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The Difference Engine: Charles Babbage and the Quest to Build the First…
by Doron Swade
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Amazon.com Amazon.com Review (ISBN 0670910201, Hardcover)What a difference a century makes. Doron Swade, technology historian and assistant director of London's Science Museum, investigates the troubles that plagued 19th-century knowledge engineers in The Difference Engine: Charles Babbage and the Quest to Build the First Computer.
The author is in a unique position to appreciate the technical difficulties of the time, as he led a team that built a working model of a Difference Engine, using contemporary materials, in time for Babbage's 1991 bicentenary. The meat of the book is comprised of the story of the first computing machine design as gathered from the technical notes and drawings curated by Swade. Though Babbage certainly had problems translating his ideas into brass, the reader also comes to understand his fruitless, drawn-out arguments with his funders. Swade had it comparatively easy, though his depictions of the frustrating search for money and then working out how best to build the enormous machine in the late 1980s are delightful.
It is difficult--maybe impossible--to draw a clear, unbroken line of influence from Babbage to any modern computer researchers, but his importance both as the first pioneer and as a symbol of the joys and sorrows of computing is unquestioned. Swade clearly respects his subject deeply, all the more so for having tried to bring the great old man's ideas to life. The Difference Engine is lovingly comprehensive and will thrill readers looking for a more technical examination of Babbage's career. --Rob Lightner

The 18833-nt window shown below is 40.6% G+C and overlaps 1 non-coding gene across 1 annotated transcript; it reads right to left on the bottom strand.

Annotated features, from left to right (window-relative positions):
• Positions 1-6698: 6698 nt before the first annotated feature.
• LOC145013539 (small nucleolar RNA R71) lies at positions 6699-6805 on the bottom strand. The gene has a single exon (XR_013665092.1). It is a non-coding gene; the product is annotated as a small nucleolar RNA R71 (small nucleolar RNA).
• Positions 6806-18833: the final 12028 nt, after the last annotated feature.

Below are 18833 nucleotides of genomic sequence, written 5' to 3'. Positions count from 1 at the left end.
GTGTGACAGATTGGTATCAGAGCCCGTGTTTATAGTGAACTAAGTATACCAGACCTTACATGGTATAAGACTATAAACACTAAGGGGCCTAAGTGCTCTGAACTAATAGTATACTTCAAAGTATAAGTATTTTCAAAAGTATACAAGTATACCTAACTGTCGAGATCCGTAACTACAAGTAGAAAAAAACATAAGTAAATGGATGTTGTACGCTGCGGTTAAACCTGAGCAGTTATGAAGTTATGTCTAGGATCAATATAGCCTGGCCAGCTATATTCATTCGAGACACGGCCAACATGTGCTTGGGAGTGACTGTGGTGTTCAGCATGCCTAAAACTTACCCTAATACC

(retrieved from Amazon Fri, 11 Jan 2013 18:32:45 -0500)
"In 1821 an inventor and mathematician, Charles Babbage, was poring over a set of mathematical tables. Finding error after error Babbage exclaimed, "I wish to God these calculations had been executed by steam." His frustration was not simply at the grindingly tedious labor of checking manually evaluated tables, but at their daunting unreliability. Science, engineering, construction, banking, and insurance depended on tables for calculation. Ships navigating by the stars relied on them to find their positions at sea." "Babbage launched himself on a grand venture to design and build mechanical calculating engines that would eliminate such errors. His bid to build infallible machines is a saga of ingenuity and will, which led beyond mechanized arithmetic into the entirely new realm of computing. Through Ada, Countess of Lovelace and daughter of Lord Byron, we gain tantalizing insights into how at least one Victorian glimpsed the promise of what was to come. Babbage springs out of history like a jack-in-the-box: a gentleman philosopher, a tireless inventor, a vigorous socialite, and a mesmerizing raconteur. "Mr. Babbage is coming to dinner" was a coup for any hostess." "Drawing on previously unused archival material, The Difference Engine is a tale of both Babbage's nineteenth-century quest to build a calculating engine and its twentieth-century sequel. For in 1991, Babbage's vision was finally realized, at least in part, by the completion at the Science Museum in London of the first full-sized Babbage engine, finished in time for the 200th anniversary of Babbage's birth. The two quests are mutually illuminating and are recounted here by the then Curator of Computing, Doron Swade - one of the main protagonists of the successful resumption of Babbage's extraordinary work."--BOOK JACKET.
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